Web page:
Prime Minister Trudeau gave Fisheries Minister LeBanc a mandate to use the best science to protect wild fish in Canada. Minister LeBlanc ignored this mandate by granting the industry long term licences on July 1, 2016 despite legal and scientific evidence that salmon farms are dangerous to wild salmon. Many scientists worldwide are raising alarm about open-net fish farms, but the multi-national fish farming companies have convinced government their dirty industry is safe.
If enough of us sign this petition, we can make our voices louder than the multi-national fish farming companies, and win a legislated ban on open-net salmon farming. This would force the salmon farming industry to grow up and clean up and it would allow us to restore wild salmon. This benefits everyone.
The Musgamagw Dzawada’enuxw in collaboration with Sea Shepherd and Alexandra Morton call for your support as we, in assertion of our indigenous rights, deliver a message to remove fish farms from our traditional territories to the governments of British Columbia and Canada.
Delegates T’łat’łagwoł (Melissa Willie), Chief Okwilagame (Willie Moon), K’wak’wabalas (Ernest Alfred) & Chief Waxawidi (William Wasden Jr) will be departing with the crew of the R/V Martin Sheen & Alexandra Morton from Campbell River, Monday August 29th, 1:00 pm
The ship will stopover in the following locations (times may change depending on conditions) :
Comox – Tuesday, August 30th 11:00 am All locations to be determined! Please check back! Thanks!!!
Nanaimo – Wednesday, August 31st 3:00 pm
Victoria Inner Harbour – Saturday, September 3rd 1:00 pm
Vancouver – Monday, September 5th 1:00 pm
We request your support to unite in solidarity with all indigenous nations, who also face industrial exploitation of their ancestral territories, to come and add your voice to these rallies.
“The wild salmon connect all of us, they migrate through all of our territories. We depend on it. So let’s link arms and come together. I also ask British Columbians, I know a lot of you don’t agree with fish farming – link arms with us!” Chief Ol’ Siwid (Mike Willie)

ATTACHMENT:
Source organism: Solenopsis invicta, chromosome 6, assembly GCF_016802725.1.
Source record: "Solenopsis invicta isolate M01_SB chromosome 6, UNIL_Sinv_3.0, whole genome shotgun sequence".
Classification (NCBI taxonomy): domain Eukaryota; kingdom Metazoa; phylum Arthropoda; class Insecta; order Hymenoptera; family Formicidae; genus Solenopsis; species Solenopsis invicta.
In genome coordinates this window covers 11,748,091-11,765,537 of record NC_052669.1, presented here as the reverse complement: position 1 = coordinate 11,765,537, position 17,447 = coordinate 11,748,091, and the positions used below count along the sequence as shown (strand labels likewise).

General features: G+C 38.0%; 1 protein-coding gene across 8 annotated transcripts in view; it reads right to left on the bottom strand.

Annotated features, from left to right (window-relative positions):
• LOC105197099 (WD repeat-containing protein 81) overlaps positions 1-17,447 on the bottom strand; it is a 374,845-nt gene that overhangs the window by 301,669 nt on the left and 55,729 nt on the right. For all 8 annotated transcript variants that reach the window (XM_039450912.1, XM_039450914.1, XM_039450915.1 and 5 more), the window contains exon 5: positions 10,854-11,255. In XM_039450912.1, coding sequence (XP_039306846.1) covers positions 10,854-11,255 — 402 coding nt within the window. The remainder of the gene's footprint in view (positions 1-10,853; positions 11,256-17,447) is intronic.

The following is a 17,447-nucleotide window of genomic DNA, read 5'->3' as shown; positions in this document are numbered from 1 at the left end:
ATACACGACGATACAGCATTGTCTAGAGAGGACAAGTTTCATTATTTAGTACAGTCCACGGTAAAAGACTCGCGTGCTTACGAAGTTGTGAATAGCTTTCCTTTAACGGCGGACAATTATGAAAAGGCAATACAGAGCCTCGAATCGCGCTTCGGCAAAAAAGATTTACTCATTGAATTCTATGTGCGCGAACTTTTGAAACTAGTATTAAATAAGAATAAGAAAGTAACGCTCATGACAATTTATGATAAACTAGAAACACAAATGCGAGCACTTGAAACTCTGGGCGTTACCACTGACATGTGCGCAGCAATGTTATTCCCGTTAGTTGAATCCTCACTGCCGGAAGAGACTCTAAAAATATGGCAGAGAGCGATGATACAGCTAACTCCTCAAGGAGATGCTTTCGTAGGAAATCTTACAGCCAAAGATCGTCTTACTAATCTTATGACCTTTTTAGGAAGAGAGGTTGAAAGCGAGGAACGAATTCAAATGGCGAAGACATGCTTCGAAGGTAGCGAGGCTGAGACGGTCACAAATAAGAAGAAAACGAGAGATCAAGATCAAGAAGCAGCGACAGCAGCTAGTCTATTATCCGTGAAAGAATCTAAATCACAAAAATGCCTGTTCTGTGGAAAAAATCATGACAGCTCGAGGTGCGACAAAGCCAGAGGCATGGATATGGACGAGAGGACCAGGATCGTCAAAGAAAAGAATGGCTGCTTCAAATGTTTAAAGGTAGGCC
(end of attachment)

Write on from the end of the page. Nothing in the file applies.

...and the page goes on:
The Musgamagw Dzawada’enuxw in collaboration with Sea Shepherd and Alexandra Morton call for your support as we, in assertion of our indigenous rights, deliver a message to remove fish farms from our traditional territories to the governments of British Columbia and Canada. Click here for f/b event description…..
Federal Fisheries Minister Dominic LeBlanc visited West Vancouver on Tuesday to provide an update on the federal government’s response to the Cohen Commission report on protecting B.C. salmon. Here are five things you need to know about this development:
What is this all about?
The 2012 report from the judicial inquiry, headed by retired judge Bruce Cohen, made 75 recommendations for reversing the decline of sockeye salmon along the Fraser River. It addressed issues such as commercial fisheries and scientific research, as well as the highly contentious question of how fish farming impacts wild sockeye.
LeBlanc’s update details the Department of Fisheries and Ocean’s progress on each of those recommendations.
What has already been done?
The ministry says it has implemented 32 of the Cohen recommendations in whole or in part. Several are points DFO says it was already doing — things like acting “in accordance with its paramount regulatory objective to conserve wild fish” and collecting data on how salmon farming impacts the health of wild fish. Some recommended research programs have also become realities, while the government says more funding is necessary to support others.
Sockeye migration routes are now being considered when the DFO approves locations of new salmon farms, and Ottawa has stopped issuing new licences for net-pen aquaculture operations in the Discovery Islands, near Campbell River.
What’s still to come?
Several recommendations called on the government to improve how it tracks the health of salmon populations, or at least bring its programs back up to the standards set in 2010. That has yet to happen for things like a test fisheries program in the Fraser River and initiatives that monitor river levels, temperatures and illegal fishing.
Meanwhile, research is underway to determine how fish farms in the Discovery Islands impact the health of wild salmon. If those aquaculture operations pose more than “minimal risk of serious harm,” the commission report called on Ottawa to shut the farms down by Sept. 30, 2020.
DFO was asked to produce a detailed plan in 2013 explaining how it will implement Canada’s Policy for Conservation of Wild Pacific Salmon, which dates back to 2005. The plan was supposed to include a breakdown of responsibilities and costs, as well as a timeline for completing each task, but it has yet to materialize. Consultation on the implementation plan is expected to get underway this year.
The lack of a plan means that there have been delays in acting on a handful of other recommendations, including a number of salmon habitat assessments that were expected by the end of 2013. A risk assessment on the impact of farmed salmon on sockeye at sea was also expected the same year, but research is still underway.
What won’t happen?
Salmon farming is a sticking point. The Cohen Commission had asked the DFO to no longer promote fish farming, but the ministry argues that is part of its mandate.
Ottawa has also declined to create a new, senior-level position accountable for policy around wild salmon, claiming it would be too expensive to justify. Instead, the job of putting wild salmon policy into action will be folded into the responsibilities of an existing manager.